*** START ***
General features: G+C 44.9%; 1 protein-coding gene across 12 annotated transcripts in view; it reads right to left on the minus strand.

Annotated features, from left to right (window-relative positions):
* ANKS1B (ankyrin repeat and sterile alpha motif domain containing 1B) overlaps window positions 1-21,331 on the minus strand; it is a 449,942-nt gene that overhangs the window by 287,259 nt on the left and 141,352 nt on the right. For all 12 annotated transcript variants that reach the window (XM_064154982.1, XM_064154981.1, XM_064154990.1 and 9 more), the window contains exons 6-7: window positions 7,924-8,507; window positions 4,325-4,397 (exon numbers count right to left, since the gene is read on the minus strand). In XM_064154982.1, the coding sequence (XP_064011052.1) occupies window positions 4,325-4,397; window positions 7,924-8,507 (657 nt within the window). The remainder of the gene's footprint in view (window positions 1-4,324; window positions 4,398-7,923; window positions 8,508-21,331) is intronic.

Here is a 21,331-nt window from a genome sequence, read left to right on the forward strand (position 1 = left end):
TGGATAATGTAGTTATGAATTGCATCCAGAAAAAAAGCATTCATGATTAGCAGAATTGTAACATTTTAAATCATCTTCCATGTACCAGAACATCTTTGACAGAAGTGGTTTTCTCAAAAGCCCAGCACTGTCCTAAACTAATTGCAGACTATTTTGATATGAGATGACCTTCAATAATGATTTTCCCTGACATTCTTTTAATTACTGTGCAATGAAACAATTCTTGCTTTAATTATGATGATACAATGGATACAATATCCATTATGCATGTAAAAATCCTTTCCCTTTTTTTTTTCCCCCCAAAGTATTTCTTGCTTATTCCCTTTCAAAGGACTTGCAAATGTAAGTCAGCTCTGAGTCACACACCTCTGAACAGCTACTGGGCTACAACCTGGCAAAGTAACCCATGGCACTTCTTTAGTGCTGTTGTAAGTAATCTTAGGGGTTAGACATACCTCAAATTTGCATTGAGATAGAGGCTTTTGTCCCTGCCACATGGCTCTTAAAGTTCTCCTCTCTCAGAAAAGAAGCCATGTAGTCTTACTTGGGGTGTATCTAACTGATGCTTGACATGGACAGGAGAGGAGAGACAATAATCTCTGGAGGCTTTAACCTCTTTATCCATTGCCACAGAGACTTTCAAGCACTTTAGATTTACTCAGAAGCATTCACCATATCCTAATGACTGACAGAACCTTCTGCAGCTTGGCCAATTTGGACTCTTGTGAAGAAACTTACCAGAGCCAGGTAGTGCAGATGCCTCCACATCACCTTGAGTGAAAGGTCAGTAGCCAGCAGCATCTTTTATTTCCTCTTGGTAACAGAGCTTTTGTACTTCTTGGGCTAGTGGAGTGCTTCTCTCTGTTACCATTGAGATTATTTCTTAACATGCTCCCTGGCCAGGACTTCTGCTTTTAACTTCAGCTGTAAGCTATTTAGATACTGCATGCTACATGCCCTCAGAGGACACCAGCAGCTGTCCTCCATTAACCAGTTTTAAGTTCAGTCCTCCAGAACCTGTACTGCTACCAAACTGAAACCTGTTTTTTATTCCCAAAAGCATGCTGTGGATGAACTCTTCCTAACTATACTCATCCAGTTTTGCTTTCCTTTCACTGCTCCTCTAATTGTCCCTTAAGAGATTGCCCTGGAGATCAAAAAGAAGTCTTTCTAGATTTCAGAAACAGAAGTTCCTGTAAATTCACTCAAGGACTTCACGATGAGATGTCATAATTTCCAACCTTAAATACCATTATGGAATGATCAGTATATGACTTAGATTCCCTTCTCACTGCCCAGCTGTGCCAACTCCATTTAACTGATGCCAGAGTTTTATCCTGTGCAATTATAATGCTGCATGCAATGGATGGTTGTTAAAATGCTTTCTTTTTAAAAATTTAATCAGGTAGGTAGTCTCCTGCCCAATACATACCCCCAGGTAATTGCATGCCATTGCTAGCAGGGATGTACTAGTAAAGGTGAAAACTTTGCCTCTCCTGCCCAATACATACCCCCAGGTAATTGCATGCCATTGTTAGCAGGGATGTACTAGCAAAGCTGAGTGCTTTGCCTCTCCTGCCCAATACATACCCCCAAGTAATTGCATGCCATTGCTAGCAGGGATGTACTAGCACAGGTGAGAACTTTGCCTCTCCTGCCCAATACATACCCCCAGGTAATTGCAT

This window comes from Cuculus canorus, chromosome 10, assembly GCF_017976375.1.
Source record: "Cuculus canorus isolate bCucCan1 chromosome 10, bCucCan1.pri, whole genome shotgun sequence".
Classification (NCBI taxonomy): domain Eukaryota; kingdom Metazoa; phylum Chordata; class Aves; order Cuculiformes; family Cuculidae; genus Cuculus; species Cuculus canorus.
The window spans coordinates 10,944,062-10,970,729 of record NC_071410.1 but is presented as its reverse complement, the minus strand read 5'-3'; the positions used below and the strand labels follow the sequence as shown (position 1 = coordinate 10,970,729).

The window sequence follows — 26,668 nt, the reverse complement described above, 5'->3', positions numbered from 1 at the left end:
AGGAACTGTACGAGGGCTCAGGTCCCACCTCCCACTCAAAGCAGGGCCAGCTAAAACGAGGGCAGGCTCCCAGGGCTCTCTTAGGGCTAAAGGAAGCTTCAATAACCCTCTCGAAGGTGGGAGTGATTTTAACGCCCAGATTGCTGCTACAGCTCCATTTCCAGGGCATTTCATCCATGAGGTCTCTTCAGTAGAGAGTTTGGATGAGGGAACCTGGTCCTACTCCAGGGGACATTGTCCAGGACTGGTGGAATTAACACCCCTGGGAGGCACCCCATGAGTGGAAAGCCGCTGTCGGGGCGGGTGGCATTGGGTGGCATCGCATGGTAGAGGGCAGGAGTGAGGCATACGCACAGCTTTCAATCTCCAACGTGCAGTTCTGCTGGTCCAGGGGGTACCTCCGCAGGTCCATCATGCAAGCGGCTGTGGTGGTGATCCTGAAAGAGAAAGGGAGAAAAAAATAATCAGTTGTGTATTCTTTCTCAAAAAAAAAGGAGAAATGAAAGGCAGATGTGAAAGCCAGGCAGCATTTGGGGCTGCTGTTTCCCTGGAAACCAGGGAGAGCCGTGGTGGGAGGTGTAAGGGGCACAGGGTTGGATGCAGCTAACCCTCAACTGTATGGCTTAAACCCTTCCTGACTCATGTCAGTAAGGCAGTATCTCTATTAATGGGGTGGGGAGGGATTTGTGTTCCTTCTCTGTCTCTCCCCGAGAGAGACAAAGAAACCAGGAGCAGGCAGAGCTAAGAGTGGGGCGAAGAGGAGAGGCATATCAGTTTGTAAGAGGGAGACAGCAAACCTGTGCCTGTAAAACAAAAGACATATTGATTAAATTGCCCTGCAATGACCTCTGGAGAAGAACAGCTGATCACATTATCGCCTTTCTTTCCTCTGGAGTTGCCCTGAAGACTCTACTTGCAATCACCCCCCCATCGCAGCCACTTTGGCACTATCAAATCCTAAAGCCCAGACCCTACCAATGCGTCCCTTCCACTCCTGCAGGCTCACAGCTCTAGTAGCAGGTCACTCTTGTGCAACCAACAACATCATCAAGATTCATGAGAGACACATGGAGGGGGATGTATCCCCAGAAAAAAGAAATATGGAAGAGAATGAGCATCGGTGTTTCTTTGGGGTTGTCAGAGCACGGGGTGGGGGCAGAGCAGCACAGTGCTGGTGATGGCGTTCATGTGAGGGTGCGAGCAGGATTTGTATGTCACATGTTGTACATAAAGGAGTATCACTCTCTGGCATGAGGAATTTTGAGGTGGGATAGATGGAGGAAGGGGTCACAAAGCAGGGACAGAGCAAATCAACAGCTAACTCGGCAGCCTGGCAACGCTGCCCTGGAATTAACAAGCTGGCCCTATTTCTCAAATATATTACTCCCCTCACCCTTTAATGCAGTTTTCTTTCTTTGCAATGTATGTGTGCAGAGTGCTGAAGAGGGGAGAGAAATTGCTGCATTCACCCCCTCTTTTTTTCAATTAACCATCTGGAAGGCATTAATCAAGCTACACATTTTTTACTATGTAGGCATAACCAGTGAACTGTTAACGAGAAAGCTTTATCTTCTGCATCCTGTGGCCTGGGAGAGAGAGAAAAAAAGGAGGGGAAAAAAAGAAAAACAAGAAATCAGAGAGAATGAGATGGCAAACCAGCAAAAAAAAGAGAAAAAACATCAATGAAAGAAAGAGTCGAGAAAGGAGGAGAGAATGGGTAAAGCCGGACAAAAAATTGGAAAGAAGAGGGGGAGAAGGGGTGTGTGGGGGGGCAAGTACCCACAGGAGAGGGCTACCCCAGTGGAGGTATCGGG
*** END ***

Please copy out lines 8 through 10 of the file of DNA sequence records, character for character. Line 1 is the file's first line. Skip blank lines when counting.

Classification (NCBI taxonomy): domain Eukaryota; kingdom Metazoa; phylum Chordata; class Aves; order Cuculiformes; family Cuculidae; genus Cuculus; species Cuculus canorus.
The window spans coordinates 10,944,062-10,970,729 of record NC_071410.1 but is presented as its reverse complement, the minus strand read 5'-3'; the positions used below and the strand labels follow the sequence as shown (position 1 = coordinate 10,970,729).

The window sequence follows — 26,668 nt, the reverse complement described above, 5'->3', positions numbered from 1 at the left end: